Sunday, 26 April 2009
Saturday, 25 April 2009
Title: A Taste of Batu Gajah : Traditional Malay Family Recipe
Author: Datin Seri Raihan Abdul Rahman; et. al.
Publisher: BLU INC MEDIA SDN BHD
Published Date: 01-APR-09
Main Category: Food & Drinks
Our Price: RM 80.00
The recipes in A Taste of Batu Gajah were and still are, cooked by Datin Norsiah, a woman who equates food with love.Book DescriptionWhile A Taste Batu Gajah is about life – and the tastes - of this unique historical town in Perak, it is more importantly about authentic
Malay cooking with lots of heart and soul thrown in. The cookbook's recipes will remind you of a time when life was simple and good things were to be savoured.
Thursday, 23 April 2009
This was despite the announcement during LIMA 2007 that the government had handed over the letter of intent (LOI) to Boustead Naval Shipyard Sdn Bhd for service life extension program of Kasturi Class Corvettes for both KD Kasturi and KD Lekir of RMN. Nonetheless the exclusive photo above taken by Cari Forum Member Standupper on 15 April that was posted in the Security Agencies, Police and Military discussion board shows that the hull of KD Kasturi being completely gutted, probably in anticipation of the full modernisation announced in the LOI. Another source has advised that KD Kasturi entered the dockyard at the end of last year and only recently was prepared for the SLEP program. This modernisation is expected to consist of the following upgrade package as reported by Tempur defence magazine previously :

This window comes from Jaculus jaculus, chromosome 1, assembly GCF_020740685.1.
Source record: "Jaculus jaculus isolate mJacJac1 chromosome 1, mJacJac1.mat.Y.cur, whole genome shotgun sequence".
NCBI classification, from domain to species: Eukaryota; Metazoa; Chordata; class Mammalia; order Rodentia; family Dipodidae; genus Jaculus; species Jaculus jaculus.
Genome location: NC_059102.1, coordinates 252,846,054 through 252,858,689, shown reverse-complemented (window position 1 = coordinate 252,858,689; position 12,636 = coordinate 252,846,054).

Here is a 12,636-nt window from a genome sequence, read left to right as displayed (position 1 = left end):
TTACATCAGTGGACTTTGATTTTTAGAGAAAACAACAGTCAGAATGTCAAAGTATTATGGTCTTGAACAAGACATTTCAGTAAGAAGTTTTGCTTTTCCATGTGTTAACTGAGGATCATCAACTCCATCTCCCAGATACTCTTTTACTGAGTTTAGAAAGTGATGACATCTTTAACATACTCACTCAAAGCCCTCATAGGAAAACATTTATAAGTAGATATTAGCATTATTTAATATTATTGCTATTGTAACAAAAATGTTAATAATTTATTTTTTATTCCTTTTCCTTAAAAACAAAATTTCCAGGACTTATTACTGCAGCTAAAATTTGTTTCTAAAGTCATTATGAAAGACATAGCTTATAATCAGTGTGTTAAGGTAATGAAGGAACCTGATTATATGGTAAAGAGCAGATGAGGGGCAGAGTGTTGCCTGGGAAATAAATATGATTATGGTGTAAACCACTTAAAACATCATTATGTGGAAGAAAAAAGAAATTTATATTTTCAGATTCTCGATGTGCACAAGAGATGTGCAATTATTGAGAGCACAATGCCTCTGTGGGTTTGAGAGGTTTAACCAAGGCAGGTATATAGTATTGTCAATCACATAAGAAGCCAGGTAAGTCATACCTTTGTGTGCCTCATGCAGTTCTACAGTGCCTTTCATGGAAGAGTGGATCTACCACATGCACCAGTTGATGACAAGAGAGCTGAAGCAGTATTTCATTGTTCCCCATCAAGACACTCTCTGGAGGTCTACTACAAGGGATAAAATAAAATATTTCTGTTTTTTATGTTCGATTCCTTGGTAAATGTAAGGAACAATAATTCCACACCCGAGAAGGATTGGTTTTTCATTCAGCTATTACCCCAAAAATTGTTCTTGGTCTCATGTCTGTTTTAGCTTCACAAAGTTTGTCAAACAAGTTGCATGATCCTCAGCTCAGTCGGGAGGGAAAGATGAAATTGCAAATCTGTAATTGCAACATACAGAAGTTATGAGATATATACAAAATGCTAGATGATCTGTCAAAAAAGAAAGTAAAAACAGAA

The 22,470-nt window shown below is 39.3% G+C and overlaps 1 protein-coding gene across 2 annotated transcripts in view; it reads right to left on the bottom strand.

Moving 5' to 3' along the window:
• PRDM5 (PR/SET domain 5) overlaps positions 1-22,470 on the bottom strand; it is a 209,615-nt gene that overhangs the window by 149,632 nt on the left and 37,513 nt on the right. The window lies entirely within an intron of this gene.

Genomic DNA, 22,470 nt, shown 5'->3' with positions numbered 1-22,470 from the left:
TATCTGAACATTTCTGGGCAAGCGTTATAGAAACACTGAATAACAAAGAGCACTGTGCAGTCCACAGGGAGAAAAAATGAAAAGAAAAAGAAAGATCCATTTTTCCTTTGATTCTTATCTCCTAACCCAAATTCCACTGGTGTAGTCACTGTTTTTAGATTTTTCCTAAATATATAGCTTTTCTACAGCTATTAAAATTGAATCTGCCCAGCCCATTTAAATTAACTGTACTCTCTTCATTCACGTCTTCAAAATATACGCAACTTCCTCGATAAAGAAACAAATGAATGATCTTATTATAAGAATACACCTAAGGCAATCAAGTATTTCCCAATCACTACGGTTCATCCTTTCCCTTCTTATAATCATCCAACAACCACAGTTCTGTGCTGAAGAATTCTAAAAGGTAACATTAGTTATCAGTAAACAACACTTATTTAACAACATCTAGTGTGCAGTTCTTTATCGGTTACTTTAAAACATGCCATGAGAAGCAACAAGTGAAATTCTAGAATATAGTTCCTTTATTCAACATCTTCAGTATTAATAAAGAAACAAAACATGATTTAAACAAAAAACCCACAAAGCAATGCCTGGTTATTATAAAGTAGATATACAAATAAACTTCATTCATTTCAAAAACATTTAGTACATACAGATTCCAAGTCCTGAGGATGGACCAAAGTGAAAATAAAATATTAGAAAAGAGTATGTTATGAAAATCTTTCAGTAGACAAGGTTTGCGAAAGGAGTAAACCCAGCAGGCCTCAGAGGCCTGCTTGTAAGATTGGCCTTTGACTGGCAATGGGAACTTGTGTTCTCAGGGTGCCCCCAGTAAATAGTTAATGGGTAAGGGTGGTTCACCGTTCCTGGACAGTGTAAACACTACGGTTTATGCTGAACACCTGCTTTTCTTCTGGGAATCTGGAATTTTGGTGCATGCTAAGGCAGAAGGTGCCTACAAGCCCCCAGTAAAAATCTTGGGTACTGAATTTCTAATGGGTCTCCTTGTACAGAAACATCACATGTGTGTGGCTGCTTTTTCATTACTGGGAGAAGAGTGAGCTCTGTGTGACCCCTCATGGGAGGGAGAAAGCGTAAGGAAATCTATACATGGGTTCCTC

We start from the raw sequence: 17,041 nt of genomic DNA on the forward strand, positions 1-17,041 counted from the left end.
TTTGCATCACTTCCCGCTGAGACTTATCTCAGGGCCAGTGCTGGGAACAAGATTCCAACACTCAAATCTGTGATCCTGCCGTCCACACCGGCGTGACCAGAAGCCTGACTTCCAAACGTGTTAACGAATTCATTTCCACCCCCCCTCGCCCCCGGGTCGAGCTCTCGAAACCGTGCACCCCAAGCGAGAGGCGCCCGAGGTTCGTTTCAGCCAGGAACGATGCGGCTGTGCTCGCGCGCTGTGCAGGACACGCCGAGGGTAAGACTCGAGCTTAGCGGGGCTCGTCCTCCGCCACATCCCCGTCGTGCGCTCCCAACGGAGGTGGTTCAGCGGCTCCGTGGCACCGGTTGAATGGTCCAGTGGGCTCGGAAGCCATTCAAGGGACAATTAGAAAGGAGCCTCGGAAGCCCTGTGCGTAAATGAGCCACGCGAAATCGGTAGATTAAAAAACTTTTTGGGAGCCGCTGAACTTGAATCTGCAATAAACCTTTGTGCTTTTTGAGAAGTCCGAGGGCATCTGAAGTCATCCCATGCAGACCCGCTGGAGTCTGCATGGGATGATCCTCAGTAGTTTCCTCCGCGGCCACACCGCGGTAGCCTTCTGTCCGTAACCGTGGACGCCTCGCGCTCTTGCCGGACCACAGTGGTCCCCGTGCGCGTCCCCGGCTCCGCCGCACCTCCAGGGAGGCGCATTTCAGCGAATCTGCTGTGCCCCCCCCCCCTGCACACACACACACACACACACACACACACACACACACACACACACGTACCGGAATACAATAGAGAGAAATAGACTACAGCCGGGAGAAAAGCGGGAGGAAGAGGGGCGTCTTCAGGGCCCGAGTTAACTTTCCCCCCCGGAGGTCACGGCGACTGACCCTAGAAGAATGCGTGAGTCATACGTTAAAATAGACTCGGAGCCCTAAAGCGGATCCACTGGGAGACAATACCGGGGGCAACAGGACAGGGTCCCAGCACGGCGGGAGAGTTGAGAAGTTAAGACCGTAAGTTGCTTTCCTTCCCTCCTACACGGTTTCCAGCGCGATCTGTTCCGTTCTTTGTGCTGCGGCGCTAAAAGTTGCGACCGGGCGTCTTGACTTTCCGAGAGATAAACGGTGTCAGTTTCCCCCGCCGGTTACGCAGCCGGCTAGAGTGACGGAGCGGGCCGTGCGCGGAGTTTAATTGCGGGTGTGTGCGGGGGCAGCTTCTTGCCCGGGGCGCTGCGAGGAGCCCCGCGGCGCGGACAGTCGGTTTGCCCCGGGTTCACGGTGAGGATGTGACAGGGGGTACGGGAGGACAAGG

a. Installation of TACTICOS CMS to replace the Daisy Sewaco-MA Combat Data System
marine navigation radar , DR3000S ESM suite, ATLAS Electronik DSQS-24C hull mounted sonar, Link Y MK 2.5 and TERMA SKWS decoys.
c. Weapons system upgrade with the intallation of a Eurotorp B515 with A244S Whitehead ASW torpedoes at the ASRL position, the 100 mm gun would be replaced with a medium calibre gun , most probably with the existing Bofors 57 mm gun as the aft gun would be removed completely in order to extend the helicopter deck and two MSI 30 mm guns would replace the existing Emerlec guns.
Well we can only wait and hope that the modernisation upgrade as speculated above be carried out after the ship has finished her SLEP as otherwise her mission capability may not be sufficient to increase her survivability in the this more challenging environment as compared to when she was built in the 1980's. This is especially since we cannot afford to buy many new fighting platforms but instead have to rely on making new out of old ships that we already have.
Sunday, 19 April 2009
Saturday, 18 April 2009
My wife recently on the occasion of her birthday finally decided to mark it by starting to don the tudung and hijab. Thus it seems coincidental that this article appeared in The Star discussing what it would mean to be fashionable in Islam, or is Islamic Fashion an oxymoron in itself.
“I object to it because it implies that those of us who don’t wear these types of garments, particularly if we don’t cover our heads, are not Muslims. I think everyone should dress modestly and that is enough. Dressing in ‘Islamic fashion’ does not mean you are a better Muslim than one who does not.”
“Religion and fashion are two separate worlds. Yes, I think women have a right to dress in any way that pleases them and be modest about it as well. But I don’t think it needs to be called fashion. If it is fashion, not only is it by definition attention-getting but it’s also fleeting and transient and requires you to change every so often, even when there is no reason to.